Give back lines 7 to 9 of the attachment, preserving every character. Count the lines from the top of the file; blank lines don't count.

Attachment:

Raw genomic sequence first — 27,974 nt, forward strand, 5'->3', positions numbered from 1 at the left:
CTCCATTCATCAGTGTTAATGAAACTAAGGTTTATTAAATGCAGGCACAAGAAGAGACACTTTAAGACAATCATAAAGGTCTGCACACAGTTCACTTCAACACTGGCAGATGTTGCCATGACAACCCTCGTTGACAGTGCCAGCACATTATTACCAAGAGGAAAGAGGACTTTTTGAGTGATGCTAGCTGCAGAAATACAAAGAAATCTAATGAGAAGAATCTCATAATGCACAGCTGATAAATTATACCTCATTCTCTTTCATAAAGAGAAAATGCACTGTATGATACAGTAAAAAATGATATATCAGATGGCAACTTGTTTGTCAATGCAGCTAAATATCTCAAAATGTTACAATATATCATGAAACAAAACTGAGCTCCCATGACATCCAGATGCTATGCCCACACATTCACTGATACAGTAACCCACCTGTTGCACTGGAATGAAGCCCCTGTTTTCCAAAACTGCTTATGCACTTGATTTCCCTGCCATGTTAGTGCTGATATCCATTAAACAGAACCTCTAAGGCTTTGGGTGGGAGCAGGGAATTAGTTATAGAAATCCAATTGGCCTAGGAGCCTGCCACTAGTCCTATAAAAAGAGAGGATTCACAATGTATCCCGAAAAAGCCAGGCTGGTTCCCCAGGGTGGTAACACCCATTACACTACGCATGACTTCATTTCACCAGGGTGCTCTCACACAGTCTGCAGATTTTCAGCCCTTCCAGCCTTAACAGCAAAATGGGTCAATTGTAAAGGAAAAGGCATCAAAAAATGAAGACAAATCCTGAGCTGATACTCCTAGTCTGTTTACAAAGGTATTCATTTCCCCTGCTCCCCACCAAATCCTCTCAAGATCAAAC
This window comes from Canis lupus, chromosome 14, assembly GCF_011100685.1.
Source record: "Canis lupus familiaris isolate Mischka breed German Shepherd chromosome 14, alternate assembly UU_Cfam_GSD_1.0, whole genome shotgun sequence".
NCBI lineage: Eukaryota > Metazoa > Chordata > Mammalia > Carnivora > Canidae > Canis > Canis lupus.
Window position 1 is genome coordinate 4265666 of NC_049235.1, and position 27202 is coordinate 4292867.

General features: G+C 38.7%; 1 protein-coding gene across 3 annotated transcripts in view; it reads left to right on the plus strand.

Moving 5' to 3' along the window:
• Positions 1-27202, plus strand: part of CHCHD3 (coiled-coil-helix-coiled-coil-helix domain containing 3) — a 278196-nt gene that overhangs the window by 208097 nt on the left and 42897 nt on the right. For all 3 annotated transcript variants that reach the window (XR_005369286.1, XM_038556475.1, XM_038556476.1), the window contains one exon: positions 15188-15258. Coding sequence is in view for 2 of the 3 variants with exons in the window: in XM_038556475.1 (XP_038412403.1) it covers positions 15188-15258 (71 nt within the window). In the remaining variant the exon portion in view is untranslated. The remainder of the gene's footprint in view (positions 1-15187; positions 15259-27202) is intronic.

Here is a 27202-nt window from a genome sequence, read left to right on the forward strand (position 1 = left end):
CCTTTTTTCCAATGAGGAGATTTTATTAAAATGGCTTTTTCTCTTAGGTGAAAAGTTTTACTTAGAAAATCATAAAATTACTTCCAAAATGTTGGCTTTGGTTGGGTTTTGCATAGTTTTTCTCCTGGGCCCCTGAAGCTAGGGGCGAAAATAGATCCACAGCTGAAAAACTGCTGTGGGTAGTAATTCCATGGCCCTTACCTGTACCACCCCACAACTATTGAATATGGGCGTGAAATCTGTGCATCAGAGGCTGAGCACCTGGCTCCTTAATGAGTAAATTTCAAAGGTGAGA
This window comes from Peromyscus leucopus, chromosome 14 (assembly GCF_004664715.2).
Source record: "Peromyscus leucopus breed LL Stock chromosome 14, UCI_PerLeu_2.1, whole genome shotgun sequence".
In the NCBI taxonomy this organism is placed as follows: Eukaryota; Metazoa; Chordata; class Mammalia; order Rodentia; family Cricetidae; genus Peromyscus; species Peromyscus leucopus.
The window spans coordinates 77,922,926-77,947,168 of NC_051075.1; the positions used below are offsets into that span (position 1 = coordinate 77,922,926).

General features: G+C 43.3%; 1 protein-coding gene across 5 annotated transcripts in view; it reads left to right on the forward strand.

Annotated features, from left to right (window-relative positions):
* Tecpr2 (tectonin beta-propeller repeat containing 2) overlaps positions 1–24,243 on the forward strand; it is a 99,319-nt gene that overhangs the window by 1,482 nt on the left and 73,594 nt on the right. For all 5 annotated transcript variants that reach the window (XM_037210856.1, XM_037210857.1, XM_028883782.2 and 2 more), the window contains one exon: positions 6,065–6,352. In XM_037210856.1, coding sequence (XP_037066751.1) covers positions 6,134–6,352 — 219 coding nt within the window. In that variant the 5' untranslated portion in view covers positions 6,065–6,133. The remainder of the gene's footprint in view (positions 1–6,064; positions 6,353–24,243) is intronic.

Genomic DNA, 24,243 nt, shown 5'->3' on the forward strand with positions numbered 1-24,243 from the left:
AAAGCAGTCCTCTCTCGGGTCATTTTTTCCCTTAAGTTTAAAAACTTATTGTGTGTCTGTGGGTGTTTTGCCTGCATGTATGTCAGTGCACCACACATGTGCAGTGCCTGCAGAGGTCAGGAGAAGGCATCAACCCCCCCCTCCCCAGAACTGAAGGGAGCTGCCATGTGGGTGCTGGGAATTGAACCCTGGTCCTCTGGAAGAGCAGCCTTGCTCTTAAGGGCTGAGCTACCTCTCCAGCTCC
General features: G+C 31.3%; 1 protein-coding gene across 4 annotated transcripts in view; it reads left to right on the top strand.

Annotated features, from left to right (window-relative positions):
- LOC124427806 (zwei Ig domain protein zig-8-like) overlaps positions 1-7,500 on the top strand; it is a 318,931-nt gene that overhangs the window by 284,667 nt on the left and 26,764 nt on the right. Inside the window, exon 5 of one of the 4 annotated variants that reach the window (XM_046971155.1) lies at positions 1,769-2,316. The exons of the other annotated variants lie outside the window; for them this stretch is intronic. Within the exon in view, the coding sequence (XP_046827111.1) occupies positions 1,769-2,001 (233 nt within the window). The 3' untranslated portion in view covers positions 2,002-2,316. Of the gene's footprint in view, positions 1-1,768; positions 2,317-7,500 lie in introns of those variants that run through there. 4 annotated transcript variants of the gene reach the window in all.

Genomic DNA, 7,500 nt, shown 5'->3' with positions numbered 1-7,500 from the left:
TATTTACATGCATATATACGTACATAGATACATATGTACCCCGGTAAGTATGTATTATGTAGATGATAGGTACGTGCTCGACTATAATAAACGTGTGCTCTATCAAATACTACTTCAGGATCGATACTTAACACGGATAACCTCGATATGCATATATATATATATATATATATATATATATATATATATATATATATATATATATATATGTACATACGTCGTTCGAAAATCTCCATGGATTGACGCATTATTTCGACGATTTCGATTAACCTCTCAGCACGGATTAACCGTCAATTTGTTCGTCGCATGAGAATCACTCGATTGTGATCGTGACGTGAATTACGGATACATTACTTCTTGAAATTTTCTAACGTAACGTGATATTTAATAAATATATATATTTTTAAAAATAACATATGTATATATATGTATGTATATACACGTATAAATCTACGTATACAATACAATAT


General features: G+C 38.7%; 1 protein-coding gene across 3 annotated transcripts in view; it reads left to right on the plus strand.

Moving 5' to 3' along the window:
• Positions 1-27202, plus strand: part of CHCHD3 (coiled-coil-helix-coiled-coil-helix domain containing 3) — a 278196-nt gene that overhangs the window by 208097 nt on the left and 42897 nt on the right. For all 3 annotated transcript variants that reach the window (XR_005369286.1, XM_038556475.1, XM_038556476.1), the window contains one exon: positions 15188-15258. Coding sequence is in view for 2 of the 3 variants with exons in the window: in XM_038556475.1 (XP_038412403.1) it covers positions 15188-15258 (71 nt within the window). In the remaining variant the exon portion in view is untranslated. The remainder of the gene's footprint in view (positions 1-15187; positions 15259-27202) is intronic.